Today was a big day in the Sutton household.  After months of nagging, and now he’d finally turned nine years old, I let Dexter walk to the shops on his own.


We’d been building up to this moment for what has seemed like years.  He’d ask if he could go to Game whilst I browsed in Dotty P’s next door.  Then he’d ask if he could to the other end of the indoor shopping centre on his own.  Then he wanted to go round the corner from Costa to Tesco … and so on.  And with each little bit of extra responsibility I gave him, the prouder he got.


However, inside I was a complete mess and panicking every … single … LONG … drawn-out second he was gone.


I know that every parent reading this will understand exactly how I feel.  The thought of letting your child out on their own fills us all with a little dread.  When’s the right time?  What is the right age?  Is it safe?  (Is it ever safe?)  What could go wrong?


Every time Dexter passed each ‘test,’ my confidence in him grew.  The thing is, it was never really just about whether he could cross a road safely – although he now understands that instead of just shaking his head from left to right to make it look like he’s looking for traffic, it’s kinda helpful if he actually does look – it is, of course, also the dangers of him coming into contact with REAL LIFE STRANGERS.


Now, I’ve lived in the town I currently live in my entire life – all 25 years of it.  Born and bred.  It’s a typical small Kent town and I know a lot of people and, consequently, I think a lot of people have come to know Dexter and I.  But … it’s still a massive step for both of us.



I’ve been through this all before of course, with my eldest son who is now aged 18!  But I remember the day I let him go out on his own for the first time like it was yesterday – to the very same shop in fact.  And, just like today, I stood at the end of my short driveway and watched him walk up the road, independent of me.


Today, I didn’t give any thought to what I was wearing and found myself standing by my front brick wall in vest and shorts, sans underwear, arms crossed, trying not to scare the local children, whilst watching Dexter walk up the road, happy as Larry.  I, on the other hand, was babbling nervously to my next door neighbour who regaled me with stories of how difficult she too found it when she let her daughters out for the first time – all of them now in their thirties.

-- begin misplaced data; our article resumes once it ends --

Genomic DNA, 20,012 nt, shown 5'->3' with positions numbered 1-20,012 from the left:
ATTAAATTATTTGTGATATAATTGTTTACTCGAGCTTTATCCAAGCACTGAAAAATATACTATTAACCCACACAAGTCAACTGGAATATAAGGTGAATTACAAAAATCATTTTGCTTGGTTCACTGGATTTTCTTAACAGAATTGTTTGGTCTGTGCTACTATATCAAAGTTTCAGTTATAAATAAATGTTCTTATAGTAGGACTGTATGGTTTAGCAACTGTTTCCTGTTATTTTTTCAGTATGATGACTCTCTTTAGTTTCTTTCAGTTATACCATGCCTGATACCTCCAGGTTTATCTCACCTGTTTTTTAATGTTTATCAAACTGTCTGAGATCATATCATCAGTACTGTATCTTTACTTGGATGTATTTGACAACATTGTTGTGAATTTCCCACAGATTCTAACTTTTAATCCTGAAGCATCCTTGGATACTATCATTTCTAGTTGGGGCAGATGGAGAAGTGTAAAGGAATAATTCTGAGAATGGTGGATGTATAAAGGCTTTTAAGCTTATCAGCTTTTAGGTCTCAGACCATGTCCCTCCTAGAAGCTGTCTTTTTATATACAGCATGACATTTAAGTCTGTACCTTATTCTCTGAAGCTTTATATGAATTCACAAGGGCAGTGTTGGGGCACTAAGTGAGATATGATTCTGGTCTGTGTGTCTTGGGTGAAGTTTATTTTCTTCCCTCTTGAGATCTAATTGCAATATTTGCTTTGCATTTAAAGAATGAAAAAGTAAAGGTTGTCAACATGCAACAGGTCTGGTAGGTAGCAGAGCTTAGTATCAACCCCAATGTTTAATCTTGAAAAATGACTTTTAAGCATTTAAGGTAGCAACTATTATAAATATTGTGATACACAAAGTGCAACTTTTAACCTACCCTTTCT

I hadn’t realized how much I’d been holding my breath but when I finally saw him safely cross the road and make his way back down to me, swinging his bag of sweets in the air, I let out a big sigh of relief.


And so it begins.


Dexter will, of course, want to continue to push the boundaries and demand more and more independence and I, of course, will continue to worry about whether I’m making the best decisions for him.


I am the sole responsible guardian for this amazing child.  I would protect him with my life.  But when children want to spread their wings, it’s a tough call.  The boundary between wanting to protect them and wanting them to grow as individuals is a thin line.


Being a parent is HARD.  Being a single parent is HARDER.  I spend each day worrying whether I’ve ‘got it right’ or not, without any support.  But I think we all, as parents, worry if we’re ‘getting it right.’


I’m aware that some people might think Dexter is too young to be let out on his own (even with me watching,) but today, I think I got it right.


Just look at his face.


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Published by Kate Sutton

Writer, Mother, Dater.

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  1. Dexter certainly looks chuffed with himself!

    Sadly, things have changed considerably in the last 20 years or so. I remember a time when I would go out and feel safe- as long as I was back by tea time, all was well.

    No one likes to talk about it, but there are people out there who snatch children, which is why it’s not as safe any more.

    You can’t keep Dexter under lock and key, that would never be fair to him, so you’re doing things the right way. Just make sure you have an idea in mind on how late home he needs to be before you retrace his route to see if he’s ok.

    Before you know it, Dexter won’t need you any more and you’ll wish you were at the end of your short driveway, watching him walk home again 🙂

  2. excellent photo! sounds like the perfect post for someone thinking of letting their kids loose for the first time – you did everything right!

  3. I think you got it right. I think we’re all (myself included) a little over protective nowadays. I remember roaming my medium sized village as a kid for hours on end. I think this summer is going to be full of gentle boundary pushing, I’m preparing myself for it. And by ‘preparing’ I mean planning where I can hide so that I can watch her too!
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